The number of EU citizens registered to vote in Scottish Parliament and local government elections is at an all time high, official statistics have revealed.
A report published by the National Records of Scotland indicates that in the past year, the number of EU citizens registered increased by 7,800 (6.2%).
It means that EU citizens represented 3.2% of the total electorate in Scotland in 2018 – the highest proportion recorded.
The figure of 132,800 is nearly three times higher than the 45,800 EU citizens who were registered to vote in Scottish elections in 2008.
Resident EU nationals do not have the right to vote in UK Parliament elections, but can vote in Scottish Parliament and local government elections.
We published Scotland's annual electoral statistics today – all sorts of interesting info! Figures show a slight decline in registered voters in the latest year. Find out more here, with a chart of major votes and changes… https://t.co/8O6ReUUT4Y @ScotStat #NRSStats pic.twitter.com/VbQLRYj9Bw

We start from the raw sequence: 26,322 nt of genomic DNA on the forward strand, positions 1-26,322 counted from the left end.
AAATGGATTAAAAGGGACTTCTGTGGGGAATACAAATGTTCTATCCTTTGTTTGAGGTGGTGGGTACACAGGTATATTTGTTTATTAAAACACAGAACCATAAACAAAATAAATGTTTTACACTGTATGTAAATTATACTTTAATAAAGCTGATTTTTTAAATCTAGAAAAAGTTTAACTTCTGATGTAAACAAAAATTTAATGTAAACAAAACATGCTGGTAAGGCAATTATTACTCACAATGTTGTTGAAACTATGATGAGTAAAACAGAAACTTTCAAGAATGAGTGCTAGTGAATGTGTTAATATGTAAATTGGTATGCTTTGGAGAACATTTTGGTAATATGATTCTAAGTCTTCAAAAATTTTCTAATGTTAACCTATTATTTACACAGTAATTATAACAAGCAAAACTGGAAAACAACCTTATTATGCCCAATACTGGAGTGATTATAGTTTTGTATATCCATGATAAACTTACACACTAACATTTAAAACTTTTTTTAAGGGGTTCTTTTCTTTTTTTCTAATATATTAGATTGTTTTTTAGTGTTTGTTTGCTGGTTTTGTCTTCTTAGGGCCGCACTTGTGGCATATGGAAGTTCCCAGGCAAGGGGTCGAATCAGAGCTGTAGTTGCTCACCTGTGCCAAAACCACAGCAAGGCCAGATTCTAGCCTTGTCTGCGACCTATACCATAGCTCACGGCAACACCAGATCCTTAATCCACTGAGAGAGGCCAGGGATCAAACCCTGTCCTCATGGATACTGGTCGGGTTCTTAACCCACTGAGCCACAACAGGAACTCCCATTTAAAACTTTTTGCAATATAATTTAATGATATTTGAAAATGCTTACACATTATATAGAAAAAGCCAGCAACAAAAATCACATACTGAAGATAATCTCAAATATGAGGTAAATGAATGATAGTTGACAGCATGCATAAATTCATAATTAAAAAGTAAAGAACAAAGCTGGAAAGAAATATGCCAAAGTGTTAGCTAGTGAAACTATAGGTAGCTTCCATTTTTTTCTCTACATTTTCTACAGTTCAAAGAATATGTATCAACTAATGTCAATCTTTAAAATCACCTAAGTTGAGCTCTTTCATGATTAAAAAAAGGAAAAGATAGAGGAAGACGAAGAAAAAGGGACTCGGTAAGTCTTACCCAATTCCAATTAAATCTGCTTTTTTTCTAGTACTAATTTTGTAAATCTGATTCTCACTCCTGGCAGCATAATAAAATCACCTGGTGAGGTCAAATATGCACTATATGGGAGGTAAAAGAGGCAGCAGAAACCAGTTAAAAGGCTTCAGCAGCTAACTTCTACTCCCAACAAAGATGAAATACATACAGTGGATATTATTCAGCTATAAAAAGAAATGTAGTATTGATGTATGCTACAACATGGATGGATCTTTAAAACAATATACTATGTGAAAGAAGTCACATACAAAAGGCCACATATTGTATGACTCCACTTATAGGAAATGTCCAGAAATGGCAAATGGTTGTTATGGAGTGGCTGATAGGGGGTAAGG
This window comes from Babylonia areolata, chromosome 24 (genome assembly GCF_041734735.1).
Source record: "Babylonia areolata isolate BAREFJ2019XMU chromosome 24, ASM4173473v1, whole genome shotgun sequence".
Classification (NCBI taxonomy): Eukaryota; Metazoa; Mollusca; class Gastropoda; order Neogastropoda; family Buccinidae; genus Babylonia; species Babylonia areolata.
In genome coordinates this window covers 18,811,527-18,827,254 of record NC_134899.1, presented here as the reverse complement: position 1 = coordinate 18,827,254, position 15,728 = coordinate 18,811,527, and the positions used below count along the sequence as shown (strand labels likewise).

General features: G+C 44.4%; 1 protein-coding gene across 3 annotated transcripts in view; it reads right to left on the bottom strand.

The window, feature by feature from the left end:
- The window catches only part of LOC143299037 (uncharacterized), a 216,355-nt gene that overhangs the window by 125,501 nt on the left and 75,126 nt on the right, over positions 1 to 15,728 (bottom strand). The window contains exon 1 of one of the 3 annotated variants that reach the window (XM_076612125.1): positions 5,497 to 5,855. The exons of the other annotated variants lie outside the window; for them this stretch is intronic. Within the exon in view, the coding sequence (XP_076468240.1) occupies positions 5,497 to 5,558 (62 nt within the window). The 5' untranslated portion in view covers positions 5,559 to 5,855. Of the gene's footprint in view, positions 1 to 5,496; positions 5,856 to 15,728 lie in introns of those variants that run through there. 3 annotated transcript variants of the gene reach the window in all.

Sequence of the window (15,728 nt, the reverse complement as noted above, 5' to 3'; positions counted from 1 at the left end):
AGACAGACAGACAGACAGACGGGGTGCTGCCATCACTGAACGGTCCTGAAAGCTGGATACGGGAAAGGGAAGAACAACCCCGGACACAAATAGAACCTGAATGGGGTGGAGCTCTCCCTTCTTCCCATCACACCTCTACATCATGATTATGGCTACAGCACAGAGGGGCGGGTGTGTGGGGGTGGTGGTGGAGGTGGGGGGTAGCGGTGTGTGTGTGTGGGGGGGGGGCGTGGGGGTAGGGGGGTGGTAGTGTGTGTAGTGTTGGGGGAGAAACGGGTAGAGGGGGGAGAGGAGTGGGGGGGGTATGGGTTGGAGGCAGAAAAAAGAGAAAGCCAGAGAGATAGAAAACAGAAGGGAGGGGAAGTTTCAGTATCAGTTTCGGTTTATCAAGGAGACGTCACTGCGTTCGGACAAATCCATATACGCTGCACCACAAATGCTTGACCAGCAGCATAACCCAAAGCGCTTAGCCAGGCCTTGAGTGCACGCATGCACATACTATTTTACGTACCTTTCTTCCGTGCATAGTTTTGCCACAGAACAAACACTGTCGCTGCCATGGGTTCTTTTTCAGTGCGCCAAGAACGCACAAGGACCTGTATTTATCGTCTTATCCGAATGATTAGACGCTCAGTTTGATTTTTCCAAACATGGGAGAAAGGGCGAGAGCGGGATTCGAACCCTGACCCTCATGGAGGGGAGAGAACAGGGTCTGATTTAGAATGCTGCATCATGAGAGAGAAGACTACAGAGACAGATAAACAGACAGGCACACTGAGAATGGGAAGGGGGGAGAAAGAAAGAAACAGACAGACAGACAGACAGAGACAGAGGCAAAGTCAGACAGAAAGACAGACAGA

— NatRecordsScot (@NatRecordsScot) March 22, 2019
The number of EU citizens choosing to register has been steadily rising over the past decade, with the largest increase of 18% recorded between 2015 and 2016.
In the country overall, the number of people who were registered to vote in Scottish Parliament and local government elections last year fell slightly to 4,105,800 – a decrease of 15,300 (0.4%) on 2017.
The number of registered young people aged 16 and 17 also decreased over the past year, falling by 6.2% to 78,400 – accounting for 1.9% of the total electorate.
The total number of people registered to vote in Scotland peaked in 2014 – the year of the Scottish independence referendum.
However, the number of people registered for both Scottish elections and for UK elections dropped off sharply in 2015 – the year of a general election which saw the Conservatives under David Cameron win a majority at Westminister.